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Sometimes, Standards Aren’t Enough

Whether through merger or acquisition, bringing together two companies with different identity systems is a huge challenge. To make matters more complicated, you need to address web apps and mobile apps differently. Leveraging standards can help solve and smooth over the technology consolidation issues, but they’re not always enough. In this post, I’ll share what we did at Oath, show how we leveraged standards to solve the problem. And I’ll end with some advice you can use if you face a similar situation.

Identity standards have been a critical part of the Internet ecosystem over the last 20+ years. From single-sign-on and identity federation with SAML; to the newer Identity protocols including OpenID Connect, OAuth2, JOSE, and SCIM; to the explorations of “self-sovereign identity” based on distributed ledger technologies; standards have long played a key role in providing a secure identity layer for the Internet.

As these standards evolve and the security best practices with them, the body of knowledge of how to apply these standards increases. Today, with the current RESTful stack of OAuth2, OpenID Connect and JOSE, that body of knowledge is still being built. The standards provide a framework and direction for solving common (and not-so-common) use cases. But they don’t speak to every situation.

Assuming that a secure identity layer should be ubiquitous and available to all consumers of the Internet, there’s still a lot of work to be done in documentation of best practices, use case success stories and new specifications. But before diving into one such use case, I want to say how important it is to have someone on the team who’s passionate about identity standards and is allocated time to learn and gain a grasp of the current state of the identity standards landscape.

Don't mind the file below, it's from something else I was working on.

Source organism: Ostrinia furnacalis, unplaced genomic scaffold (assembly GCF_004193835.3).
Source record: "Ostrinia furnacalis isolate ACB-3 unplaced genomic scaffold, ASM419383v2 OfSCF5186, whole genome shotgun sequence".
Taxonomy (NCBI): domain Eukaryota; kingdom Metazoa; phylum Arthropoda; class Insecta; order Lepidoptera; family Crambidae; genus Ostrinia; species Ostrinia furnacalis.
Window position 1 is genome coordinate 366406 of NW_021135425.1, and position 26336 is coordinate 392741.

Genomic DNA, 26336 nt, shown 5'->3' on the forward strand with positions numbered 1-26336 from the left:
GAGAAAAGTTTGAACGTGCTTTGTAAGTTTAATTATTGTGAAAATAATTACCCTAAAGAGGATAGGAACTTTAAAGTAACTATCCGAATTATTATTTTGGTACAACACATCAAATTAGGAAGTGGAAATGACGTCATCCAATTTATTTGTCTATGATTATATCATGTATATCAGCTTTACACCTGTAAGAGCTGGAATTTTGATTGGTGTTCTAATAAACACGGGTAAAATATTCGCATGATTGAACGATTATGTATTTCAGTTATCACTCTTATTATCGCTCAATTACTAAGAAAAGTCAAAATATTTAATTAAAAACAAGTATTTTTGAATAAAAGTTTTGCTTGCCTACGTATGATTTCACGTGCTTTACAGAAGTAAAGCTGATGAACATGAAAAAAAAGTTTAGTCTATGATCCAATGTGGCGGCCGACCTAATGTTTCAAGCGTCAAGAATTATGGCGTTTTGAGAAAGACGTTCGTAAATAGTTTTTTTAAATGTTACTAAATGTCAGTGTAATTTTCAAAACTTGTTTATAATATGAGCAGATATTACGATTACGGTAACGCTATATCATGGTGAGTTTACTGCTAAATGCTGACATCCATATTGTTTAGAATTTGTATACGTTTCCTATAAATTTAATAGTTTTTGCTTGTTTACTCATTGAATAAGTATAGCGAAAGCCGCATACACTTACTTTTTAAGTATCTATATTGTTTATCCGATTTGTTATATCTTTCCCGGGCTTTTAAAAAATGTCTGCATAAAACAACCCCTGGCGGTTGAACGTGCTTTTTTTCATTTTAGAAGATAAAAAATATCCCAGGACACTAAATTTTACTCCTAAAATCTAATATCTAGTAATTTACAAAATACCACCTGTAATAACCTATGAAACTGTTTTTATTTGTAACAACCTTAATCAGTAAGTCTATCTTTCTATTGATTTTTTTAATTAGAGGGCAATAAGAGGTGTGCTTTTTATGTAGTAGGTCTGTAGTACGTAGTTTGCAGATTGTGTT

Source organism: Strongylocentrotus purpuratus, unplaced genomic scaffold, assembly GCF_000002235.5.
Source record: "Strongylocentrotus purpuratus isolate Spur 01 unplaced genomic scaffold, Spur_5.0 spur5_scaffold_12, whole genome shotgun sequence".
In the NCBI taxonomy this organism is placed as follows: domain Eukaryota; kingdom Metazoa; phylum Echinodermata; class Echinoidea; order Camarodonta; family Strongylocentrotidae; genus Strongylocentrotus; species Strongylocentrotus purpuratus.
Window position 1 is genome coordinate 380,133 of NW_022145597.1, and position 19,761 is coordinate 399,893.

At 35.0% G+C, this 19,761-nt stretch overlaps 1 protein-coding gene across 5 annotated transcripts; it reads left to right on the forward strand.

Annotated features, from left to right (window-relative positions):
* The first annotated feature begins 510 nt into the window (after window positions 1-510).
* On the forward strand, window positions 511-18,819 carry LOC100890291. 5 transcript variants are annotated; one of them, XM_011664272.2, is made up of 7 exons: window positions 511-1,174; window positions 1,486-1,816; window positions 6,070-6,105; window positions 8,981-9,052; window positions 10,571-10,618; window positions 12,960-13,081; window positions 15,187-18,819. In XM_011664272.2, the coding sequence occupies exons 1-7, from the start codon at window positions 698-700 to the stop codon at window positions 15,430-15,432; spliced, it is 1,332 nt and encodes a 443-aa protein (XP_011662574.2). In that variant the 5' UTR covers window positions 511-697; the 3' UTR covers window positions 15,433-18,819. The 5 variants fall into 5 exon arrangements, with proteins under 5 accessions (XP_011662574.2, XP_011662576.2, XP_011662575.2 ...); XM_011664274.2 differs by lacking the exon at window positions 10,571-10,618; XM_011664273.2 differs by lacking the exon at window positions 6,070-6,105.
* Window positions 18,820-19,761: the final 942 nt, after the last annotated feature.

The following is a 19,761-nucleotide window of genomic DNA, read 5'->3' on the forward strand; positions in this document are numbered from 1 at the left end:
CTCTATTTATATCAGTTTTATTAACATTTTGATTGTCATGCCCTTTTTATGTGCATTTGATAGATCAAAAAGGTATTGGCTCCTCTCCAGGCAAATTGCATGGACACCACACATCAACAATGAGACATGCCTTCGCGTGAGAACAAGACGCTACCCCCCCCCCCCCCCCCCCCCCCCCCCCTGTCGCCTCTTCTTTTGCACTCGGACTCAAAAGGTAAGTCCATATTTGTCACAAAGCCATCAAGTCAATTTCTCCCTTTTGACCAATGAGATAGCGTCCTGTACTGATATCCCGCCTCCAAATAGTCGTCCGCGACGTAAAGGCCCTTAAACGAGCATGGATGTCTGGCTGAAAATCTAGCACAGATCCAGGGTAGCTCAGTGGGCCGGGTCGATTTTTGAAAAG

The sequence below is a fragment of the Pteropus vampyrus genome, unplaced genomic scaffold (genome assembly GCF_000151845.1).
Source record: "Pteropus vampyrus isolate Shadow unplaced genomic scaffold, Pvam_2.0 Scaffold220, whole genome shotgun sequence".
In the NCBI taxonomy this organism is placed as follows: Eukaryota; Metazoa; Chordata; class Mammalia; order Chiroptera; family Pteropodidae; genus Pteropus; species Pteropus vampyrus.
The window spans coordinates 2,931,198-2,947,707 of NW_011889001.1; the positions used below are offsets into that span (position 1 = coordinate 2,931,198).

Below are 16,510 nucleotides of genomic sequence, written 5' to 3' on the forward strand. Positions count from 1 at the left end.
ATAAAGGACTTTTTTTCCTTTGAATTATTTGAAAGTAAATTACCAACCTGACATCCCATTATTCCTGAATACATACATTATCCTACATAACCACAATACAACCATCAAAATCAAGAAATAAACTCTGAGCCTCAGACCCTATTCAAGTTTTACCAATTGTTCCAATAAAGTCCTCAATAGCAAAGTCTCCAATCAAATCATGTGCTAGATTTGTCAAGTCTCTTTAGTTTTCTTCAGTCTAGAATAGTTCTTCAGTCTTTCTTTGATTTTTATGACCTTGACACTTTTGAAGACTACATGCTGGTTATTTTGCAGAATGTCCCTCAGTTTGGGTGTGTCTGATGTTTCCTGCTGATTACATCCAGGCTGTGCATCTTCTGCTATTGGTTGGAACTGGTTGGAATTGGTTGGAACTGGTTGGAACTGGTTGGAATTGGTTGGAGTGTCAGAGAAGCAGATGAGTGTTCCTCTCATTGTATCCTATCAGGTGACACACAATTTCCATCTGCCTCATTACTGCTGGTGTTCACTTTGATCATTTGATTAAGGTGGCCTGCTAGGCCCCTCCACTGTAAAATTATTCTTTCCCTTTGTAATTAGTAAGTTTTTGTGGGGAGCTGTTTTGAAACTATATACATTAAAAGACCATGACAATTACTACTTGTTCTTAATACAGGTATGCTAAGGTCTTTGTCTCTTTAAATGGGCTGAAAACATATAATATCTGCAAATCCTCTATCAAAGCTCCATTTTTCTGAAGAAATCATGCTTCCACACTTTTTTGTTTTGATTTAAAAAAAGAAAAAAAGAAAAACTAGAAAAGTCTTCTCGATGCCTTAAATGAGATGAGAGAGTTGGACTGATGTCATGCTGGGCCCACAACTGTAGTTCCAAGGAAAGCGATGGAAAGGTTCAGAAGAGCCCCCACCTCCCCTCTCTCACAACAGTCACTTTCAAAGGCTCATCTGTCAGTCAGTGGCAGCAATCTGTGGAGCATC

There’s a lot of work already completed, and it’s so important to research and understand what’s available in order to make the best design decision possible.

As we worked on technology consolidation between AOL and Yahoo, one use case that we encountered at Oath was the issue of moving from two existing identity systems into a single identity platform for Oath to support all its brands. As part of this technology consolidation, we needed to migrate users from one identity platform to the new platform. For most desktop (e.g., browser) use cases, this doesn’t present a huge problem. Some DNS magic and HTTP redirects and the user will login at the correct endpoint. Also it’s expected for users accessing services via their browser to have to login now and then.

However, for mobile applications, it’s a completely different story. The normal user pattern for mobile apps is for the user to login (via OpenID Connect or OAuth2) and for the app to then be issued long-lived tokens (well, the refresh token is long lived) and the user never has to login again on the device (entering a password on the device is NOT a good experience for the user).

So the issue is, how do we allow the mobile app to move from one identity provider to another without the user having to re-enter their credentials? The solution came from researching the above “Standards Landscape” and finding the OAuth 2.0 Token Exchange draft specification (https://tools.ietf.org/html/draft-ietf-oauth-token-exchange-13).

The Token Exchange draft allows for a given token to be exchanged for new token(s) in a different domain. For example, this could be used to manage the “audience” of a token that needs to be passed among a set of microservices to accomplish a task on behalf of the user. For this use case, we profiled the Token Exchange specification to allow the refresh token from the originating IdP to be exchanged for new tokens from the consolidated IdP. By profiling this draft standard, we were able to create a much better user experience for our consumers and do so without inventing proprietary mechanisms.

Reflecting on the final solution, a key lesson learned from the effort is that a good understanding of the “standards landscape” is critical for resolving these kinds of use cases. I’ll cover this use case and others in my talk at Identiverse, “When Standards Don’t Suffice”.

I hope to see you there!

 

By George Fletcher

Identity Standards Architect, Oath

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